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An article relating to this blog post on Finextra:

Citi launches US online shopping service in Singapore

Citi has launched a service that enables its customers in Singapore to make purchases on US-based online shopping Web sites.


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Responding regionally to credit card fraud

My first reaction to the news of Citi's special concierge (in which a reliable intermediary facilitates Singaporean online shoppers using US web stores) was, well, someone's going to be paying a nice premium for this security service.  Probably merchants and cardholders alike.  Presumably the service only accepts Citi cards?

But another response is that this is an example of an institution acting to better serve a targeted region.  There could be all sorts of reinforcing factors, like local marketing campaigns, special new card products, and related financial products in the mix.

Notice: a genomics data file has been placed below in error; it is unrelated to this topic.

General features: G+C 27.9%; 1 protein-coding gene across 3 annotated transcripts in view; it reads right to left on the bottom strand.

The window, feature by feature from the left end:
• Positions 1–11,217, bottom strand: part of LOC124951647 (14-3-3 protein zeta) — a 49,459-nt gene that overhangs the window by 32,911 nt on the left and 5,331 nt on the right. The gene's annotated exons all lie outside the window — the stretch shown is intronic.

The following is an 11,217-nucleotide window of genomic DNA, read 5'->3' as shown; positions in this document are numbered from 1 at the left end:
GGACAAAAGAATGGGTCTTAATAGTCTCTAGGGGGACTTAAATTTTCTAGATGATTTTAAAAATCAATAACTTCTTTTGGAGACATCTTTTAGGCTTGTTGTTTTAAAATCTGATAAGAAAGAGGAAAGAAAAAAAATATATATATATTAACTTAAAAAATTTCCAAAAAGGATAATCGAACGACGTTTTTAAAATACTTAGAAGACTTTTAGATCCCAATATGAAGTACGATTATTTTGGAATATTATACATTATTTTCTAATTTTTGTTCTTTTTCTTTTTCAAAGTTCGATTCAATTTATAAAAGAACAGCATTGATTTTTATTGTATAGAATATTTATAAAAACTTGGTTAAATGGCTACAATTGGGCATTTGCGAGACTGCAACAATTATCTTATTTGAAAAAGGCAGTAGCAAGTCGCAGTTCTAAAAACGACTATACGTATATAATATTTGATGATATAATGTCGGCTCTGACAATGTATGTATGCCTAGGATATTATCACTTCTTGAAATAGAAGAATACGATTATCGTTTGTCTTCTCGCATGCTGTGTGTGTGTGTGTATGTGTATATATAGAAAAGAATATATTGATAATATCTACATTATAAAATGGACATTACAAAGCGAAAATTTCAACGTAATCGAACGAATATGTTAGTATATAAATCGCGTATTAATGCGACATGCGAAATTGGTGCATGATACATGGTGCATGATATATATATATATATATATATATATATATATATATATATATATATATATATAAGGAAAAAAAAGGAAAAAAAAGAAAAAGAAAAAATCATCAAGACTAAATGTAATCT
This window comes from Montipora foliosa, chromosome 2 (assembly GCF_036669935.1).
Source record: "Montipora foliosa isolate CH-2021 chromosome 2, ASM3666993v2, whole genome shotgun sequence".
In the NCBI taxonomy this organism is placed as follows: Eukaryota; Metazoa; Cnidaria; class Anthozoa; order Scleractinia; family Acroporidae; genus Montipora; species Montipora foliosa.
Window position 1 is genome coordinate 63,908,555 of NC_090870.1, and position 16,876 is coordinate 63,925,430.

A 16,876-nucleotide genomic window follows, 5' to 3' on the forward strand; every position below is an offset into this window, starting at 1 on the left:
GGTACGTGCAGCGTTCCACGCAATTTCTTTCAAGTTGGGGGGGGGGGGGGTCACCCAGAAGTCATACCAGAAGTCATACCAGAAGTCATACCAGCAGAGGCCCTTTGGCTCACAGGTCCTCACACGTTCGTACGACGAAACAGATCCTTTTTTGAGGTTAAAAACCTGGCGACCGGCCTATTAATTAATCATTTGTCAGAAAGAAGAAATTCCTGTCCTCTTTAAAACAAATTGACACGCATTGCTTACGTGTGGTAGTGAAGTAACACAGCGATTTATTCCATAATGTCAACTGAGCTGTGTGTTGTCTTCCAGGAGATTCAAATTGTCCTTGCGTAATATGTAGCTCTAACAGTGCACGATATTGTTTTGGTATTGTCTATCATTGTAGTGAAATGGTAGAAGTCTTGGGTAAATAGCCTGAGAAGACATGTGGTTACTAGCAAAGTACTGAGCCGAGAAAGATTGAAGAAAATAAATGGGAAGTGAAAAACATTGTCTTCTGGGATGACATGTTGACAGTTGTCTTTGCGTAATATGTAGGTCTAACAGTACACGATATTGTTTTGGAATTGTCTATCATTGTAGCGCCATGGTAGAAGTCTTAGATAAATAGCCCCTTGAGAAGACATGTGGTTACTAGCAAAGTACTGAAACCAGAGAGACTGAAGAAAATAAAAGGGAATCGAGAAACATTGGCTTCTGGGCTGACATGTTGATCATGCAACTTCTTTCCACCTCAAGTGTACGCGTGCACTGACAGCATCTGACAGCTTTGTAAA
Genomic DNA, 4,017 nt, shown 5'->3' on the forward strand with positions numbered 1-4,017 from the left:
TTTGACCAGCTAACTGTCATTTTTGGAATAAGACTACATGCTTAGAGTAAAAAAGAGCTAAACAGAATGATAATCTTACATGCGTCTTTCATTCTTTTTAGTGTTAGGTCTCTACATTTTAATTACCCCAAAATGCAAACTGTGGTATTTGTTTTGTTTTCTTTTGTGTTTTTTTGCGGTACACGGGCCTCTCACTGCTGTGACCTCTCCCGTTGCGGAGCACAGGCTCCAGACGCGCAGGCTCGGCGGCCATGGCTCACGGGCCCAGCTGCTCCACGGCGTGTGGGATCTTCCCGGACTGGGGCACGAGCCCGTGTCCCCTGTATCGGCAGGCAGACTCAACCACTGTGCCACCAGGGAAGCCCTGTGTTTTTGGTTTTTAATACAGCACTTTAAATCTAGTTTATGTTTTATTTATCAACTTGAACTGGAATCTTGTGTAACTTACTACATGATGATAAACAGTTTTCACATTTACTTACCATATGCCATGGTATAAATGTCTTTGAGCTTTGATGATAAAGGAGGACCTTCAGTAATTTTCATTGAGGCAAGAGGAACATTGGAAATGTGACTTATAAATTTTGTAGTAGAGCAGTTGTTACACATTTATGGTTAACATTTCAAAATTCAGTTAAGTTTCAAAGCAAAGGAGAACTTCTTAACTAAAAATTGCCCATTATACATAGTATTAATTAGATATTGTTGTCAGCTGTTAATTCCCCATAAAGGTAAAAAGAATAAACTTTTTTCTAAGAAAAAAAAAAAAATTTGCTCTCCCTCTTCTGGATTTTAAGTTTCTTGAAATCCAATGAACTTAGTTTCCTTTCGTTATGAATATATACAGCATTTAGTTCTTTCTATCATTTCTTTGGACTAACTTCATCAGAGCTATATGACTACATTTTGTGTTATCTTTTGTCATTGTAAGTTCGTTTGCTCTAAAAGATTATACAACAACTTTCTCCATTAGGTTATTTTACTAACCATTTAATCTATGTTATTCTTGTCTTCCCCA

Another way for US banks and merchants to deliver improved security to targeted regions would be to exploit the more advanced penetration of Chip-and-PIN and  smartcard readers.  In Taiwan for instance, the entire retail banking sector went from mag stripe to chip some five or six years ago.  With Taiwanese banks offering "Internet ATM", the local market for smartcard readers flourished; in excess of two million smartcard readers have been bought by regular bank customers. It's early days in the UK, but as blogged on Finextra recently, there are readers on the market there now too, presumably in anticipation of a rise in use of Chip-and-PIN cards in the web channel.

So, if a bank can set up and market a concierge service to facilitate web shopping by card holders in Singapore, it could just as well target customers in markets where chip cards and readers are commonplace, or where resistance to smartcards has disspipated, as in Hong Kong, Malaysia, France, Belgium and elsewhere.  The benefit for US merchants and local cardholders alike would be robust new online protection against CNP fraud.

Cheers,

Stephen Wilson.

 

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